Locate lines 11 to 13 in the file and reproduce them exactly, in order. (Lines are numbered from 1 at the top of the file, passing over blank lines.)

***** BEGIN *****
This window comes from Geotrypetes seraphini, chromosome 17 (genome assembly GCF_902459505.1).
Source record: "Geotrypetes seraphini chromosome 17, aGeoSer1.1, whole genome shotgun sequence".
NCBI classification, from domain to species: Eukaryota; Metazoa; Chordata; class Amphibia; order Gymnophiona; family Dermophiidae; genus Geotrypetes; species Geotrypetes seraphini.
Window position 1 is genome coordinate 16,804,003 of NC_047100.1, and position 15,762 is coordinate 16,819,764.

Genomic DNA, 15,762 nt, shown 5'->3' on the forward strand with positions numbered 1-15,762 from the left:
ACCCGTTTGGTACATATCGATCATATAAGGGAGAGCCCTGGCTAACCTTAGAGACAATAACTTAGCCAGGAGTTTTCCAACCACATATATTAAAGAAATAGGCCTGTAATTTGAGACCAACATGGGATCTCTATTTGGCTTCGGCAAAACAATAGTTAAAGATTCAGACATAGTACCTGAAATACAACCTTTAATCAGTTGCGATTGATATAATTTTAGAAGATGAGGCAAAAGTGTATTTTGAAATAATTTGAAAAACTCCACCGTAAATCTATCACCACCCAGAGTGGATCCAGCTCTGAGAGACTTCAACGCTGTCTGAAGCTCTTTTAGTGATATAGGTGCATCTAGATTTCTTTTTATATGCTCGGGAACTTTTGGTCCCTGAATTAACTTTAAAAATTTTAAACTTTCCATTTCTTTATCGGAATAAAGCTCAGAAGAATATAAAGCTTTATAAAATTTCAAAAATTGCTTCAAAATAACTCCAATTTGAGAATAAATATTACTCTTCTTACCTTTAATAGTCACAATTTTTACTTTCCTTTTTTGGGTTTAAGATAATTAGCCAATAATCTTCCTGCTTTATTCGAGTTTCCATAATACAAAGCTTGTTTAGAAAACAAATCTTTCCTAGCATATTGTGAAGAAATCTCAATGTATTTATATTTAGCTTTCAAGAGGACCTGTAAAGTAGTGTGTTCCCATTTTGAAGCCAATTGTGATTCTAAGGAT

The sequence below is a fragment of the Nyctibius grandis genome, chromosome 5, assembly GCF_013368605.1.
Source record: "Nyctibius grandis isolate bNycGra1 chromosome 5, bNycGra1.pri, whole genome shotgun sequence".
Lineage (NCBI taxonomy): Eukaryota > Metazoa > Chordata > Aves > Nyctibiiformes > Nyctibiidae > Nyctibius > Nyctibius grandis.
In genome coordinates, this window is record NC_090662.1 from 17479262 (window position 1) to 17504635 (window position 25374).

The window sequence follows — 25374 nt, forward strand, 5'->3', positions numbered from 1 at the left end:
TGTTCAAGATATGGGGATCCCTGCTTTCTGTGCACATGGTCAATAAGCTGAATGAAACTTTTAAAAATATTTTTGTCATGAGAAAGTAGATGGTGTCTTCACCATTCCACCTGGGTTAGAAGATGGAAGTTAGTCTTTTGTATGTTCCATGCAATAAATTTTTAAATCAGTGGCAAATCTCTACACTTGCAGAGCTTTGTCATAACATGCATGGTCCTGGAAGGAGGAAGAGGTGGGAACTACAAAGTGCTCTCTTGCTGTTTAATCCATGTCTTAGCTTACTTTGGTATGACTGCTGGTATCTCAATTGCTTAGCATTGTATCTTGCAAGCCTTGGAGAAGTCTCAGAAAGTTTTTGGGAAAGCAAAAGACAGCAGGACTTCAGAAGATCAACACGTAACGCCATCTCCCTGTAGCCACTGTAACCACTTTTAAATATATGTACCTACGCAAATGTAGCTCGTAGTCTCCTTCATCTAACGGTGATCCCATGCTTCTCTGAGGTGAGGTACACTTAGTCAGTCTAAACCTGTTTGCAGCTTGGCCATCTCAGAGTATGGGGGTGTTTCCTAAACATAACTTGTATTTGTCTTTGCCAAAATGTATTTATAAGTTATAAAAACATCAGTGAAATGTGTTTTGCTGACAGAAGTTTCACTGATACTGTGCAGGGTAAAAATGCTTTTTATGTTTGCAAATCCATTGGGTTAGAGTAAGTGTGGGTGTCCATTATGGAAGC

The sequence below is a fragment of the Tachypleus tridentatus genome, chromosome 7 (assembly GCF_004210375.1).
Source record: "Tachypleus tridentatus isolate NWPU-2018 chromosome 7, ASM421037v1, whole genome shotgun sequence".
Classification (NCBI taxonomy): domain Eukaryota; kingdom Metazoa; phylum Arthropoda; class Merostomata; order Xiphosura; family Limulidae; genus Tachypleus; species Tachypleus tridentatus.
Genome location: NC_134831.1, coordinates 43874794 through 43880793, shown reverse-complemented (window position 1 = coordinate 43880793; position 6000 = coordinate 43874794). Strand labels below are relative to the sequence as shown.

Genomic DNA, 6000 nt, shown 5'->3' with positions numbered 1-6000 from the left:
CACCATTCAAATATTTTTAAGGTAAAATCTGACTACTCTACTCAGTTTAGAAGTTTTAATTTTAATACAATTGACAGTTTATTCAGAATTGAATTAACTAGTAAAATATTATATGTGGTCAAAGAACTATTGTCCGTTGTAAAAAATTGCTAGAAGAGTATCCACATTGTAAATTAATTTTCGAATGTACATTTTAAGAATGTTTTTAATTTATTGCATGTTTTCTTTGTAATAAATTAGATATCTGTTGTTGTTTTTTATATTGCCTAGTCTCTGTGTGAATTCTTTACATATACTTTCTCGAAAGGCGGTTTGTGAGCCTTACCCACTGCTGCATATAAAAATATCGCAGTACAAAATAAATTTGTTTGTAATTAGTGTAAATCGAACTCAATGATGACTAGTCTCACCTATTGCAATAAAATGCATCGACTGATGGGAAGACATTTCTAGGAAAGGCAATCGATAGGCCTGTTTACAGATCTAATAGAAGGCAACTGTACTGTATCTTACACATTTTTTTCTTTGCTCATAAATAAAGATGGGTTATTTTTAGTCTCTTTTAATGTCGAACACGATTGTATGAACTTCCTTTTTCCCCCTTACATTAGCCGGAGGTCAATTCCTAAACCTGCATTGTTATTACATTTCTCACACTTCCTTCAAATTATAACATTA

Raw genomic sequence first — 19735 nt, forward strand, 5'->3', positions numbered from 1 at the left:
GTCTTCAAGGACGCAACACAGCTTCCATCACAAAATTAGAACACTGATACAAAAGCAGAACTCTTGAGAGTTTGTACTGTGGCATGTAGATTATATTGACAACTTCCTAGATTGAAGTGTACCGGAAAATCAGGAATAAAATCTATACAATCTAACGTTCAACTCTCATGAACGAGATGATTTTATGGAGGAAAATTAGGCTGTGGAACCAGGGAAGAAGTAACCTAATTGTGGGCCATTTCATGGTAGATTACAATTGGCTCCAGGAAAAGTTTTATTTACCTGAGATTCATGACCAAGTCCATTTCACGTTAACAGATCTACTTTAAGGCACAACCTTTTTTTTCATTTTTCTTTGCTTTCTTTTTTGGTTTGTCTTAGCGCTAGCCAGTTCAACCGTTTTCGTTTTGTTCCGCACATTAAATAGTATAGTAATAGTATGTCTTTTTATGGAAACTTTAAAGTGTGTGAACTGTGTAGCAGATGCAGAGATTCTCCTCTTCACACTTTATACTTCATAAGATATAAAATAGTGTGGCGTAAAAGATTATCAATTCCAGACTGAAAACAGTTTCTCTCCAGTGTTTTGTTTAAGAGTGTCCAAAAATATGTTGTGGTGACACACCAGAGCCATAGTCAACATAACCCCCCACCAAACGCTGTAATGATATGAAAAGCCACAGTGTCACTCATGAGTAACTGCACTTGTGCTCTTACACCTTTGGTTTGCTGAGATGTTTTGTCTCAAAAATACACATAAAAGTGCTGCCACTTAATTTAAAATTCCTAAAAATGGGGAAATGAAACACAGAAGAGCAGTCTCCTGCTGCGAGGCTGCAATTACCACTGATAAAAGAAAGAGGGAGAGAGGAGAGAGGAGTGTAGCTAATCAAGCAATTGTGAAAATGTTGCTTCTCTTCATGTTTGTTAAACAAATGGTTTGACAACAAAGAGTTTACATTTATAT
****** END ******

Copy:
The window sequence follows — 25374 nt, forward strand, 5'->3', positions numbered from 1 at the left end:
TGTTCAAGATATGGGGATCCCTGCTTTCTGTGCACATGGTCAATAAGCTGAATGAAACTTTTAAAAATATTTTTGTCATGAGAAAGTAGATGGTGTCTTCACCATTCCACCTGGGTTAGAAGATGGAAGTTAGTCTTTTGTATGTTCCATGCAATAAATTTTTAAATCAGTGGCAAATCTCTACACTTGCAGAGCTTTGTCATAACATGCATGGTCCTGGAAGGAGGAAGAGGTGGGAACTACAAAGTGCTCTCTTGCTGTTTAATCCATGTCTTAGCTTACTTTGGTATGACTGCTGGTATCTCAATTGCTTAGCATTGTATCTTGCAAGCCTTGGAGAAGTCTCAGAAAGTTTTTGGGAAAGCAAAAGACAGCAGGACTTCAGAAGATCAACACGTAACGCCATCTCCCTGTAGCCACTGTAACCACTTTTAAATATATGTACCTACGCAAATGTAGCTCGTAGTCTCCTTCATCTAACGGTGATCCCATGCTTCTCTGAGGTGAGGTACACTTAGTCAGTCTAAACCTGTTTGCAGCTTGGCCATCTCAGAGTATGGGGGTGTTTCCTAAACATAACTTGTATTTGTCTTTGCCAAAATGTATTTATAAGTTATAAAAACATCAGTGAAATGTGTTTTGCTGACAGAAGTTTCACTGATACTGTGCAGGGTAAAAATGCTTTTTATGTTTGCAAATCCATTGGGTTAGAGTAAGTGTGGGTGTCCATTATGGAAGC

The sequence below is a fragment of the Tachypleus tridentatus genome, chromosome 7 (assembly GCF_004210375.1).